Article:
Webb Takes Victory at ISPS Handa Ladies European Masters 2013


A Ladies European Masters played out under sultry, exhausting conditions yielded victory on Sunday to a final day charge from seven-time Major winner, Australian Karrie Webb, whose final round 65 secured victory by a single shot from day 1 joint-leader, Ashleigh Simon.

Meanwhile, there was combined disappointment and encouragement for English youth hope Charley Hull, whose second day round of 66 had appeared to put her in the mix along with second day group member Webb, before a challenging final day +2 saw her slip to a 10th placed finish.  This may have been less than the 17-year-old may have deserved as a fearless opening two rounds could just have propelled her into the attentions of European Solheim Cup captain Liselotte Neumann.

Media attention in the build up may have been focussed on the emergence of Cheyenne Woods, famed nephew of men’s world number 1 Tiger, in her first year on the professional tour, but the on-course stories were being written elsewhere with Simon, Caroline Masson and Marion Ricordeau thriving in low scoring conditions and seeming well-set for victory, before Webb’s final round assault.

Played out on a Buckinghamshire Golf Club course bathed in heatwave sunshine, the tournament looked low scoring from day 1, the greens playing quickly and offering encouragement to players at almost every one of the 18 holes, the cut registering at a 144 stroke par at the end of the second day.

With Webb and Masson having made the early ground on day 1, each player coming in at 9 under, day 2 saw charges coming from across the field, including from 26-year old French rising star Marion Ricordeau whose -5 in each of the first two rounds was almost wiped out by a horrible, challenging +6 final round, and from English starlet Hull who had certainly seemed well-set, leading eventual winner Webb by a shot when their group signed off at the end of the second day.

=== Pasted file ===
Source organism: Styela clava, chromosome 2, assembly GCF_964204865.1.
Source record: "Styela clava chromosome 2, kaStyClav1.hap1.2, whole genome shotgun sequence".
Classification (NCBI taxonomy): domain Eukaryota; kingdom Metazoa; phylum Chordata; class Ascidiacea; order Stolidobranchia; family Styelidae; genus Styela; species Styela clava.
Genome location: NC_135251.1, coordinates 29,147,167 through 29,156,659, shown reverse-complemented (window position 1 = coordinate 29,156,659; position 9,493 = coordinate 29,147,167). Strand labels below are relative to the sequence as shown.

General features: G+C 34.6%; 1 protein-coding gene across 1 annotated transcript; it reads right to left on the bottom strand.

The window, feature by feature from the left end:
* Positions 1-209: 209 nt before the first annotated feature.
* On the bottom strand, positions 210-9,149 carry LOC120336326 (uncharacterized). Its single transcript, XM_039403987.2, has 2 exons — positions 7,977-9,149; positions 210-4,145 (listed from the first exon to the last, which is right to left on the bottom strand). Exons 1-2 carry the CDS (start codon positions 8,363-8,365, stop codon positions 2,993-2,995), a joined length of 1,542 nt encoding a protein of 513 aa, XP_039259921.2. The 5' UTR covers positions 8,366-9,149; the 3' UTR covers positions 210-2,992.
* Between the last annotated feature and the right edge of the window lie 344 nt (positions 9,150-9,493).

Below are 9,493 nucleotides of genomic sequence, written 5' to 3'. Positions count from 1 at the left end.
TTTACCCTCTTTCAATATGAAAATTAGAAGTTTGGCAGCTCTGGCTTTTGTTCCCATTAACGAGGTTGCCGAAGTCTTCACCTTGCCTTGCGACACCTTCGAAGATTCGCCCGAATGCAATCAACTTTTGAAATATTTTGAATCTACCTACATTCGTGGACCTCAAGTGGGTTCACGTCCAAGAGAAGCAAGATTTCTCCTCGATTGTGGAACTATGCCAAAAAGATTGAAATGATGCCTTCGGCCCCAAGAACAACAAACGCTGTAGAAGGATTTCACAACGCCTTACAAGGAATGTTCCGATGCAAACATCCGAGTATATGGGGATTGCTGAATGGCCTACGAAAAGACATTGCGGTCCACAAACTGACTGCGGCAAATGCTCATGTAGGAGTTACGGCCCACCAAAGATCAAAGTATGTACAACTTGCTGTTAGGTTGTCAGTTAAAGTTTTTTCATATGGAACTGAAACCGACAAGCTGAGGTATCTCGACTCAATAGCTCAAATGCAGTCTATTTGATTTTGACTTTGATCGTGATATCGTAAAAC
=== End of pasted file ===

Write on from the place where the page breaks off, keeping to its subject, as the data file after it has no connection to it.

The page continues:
With the field cut, nerves and high scores seemed to afflict the vast majority of the remaining competitors, Karrie Webb’s blistering 65 seeing her launch to the head of the scoreboard with her lowest round of the tournament.  Having signed off a flat 200 total, the Australian was forced to endure an agonising wait to see if either Simon or Masson could birdie the Par 3 18th and force the play off; ultimately the South African Simon could only manage a level par, with Masson bogeying to hand the trophy to Webb.

Elsewhere in the field, English legend Laura Davies endured a difficult tournament coming in 3 under par, a result which left her some way short of the top-3 finish necessary to keep her in the reckoning for automatic qualification for the Solheim Cup, meaning she will now have to rely on a captain’s selection if she is to avoid missing the showdown with Meg Mallon’s US team for the first time in the tournament’s 23-year history.

Attention now turns to the British Open at St Andrews this week and then to the Solheim Cup; the availability of up to 80 Solheim Cup qualification points for a European winner of the Open offering massive incentive to the likes of Hull, Sweden’s Anna Nordqvist and France’s Gladwys Nocera, currently sitting 9th, 10th and 5th respectively in the points standings.

Image from http://www.pga.com – Thank you!!




  1. I don’t mean to be rude, but this is very badly written. Also the author seems to know little about Ladies golf. Why is Marion Ricordeau a rising star? Because she had two good rounds? A Top three finish would not keep Davies in with a chance of making the Solheim Cup. The second paragraph is one long sentence, with bizarre references to ‘ second day groups’. Webb didn’t score nine under on the first day.

    For a website that critiques other newspapers for their lack of reporting of and on Ladies sport, it isn’t very impressive that you are unable to report the facts correctly.

    • It’s a fair critique, and you’re quite right – I’m no golf expert in any of its many forms. In fact, if you take the time to read back, our coverage of golf to date has been almost exclusively focussed on its gender politics; this was a shot at redressing the balance.

      Of course, if you were really interested in helping to make a difference, we’re always open to people who know a sport well and want to contribute.

      Otherwise, we’ll stick to to trying to raise the profile of women’s sport across the board. Even those that we’re still learning.


      (you’re right about the second paragraph though; utter mess)

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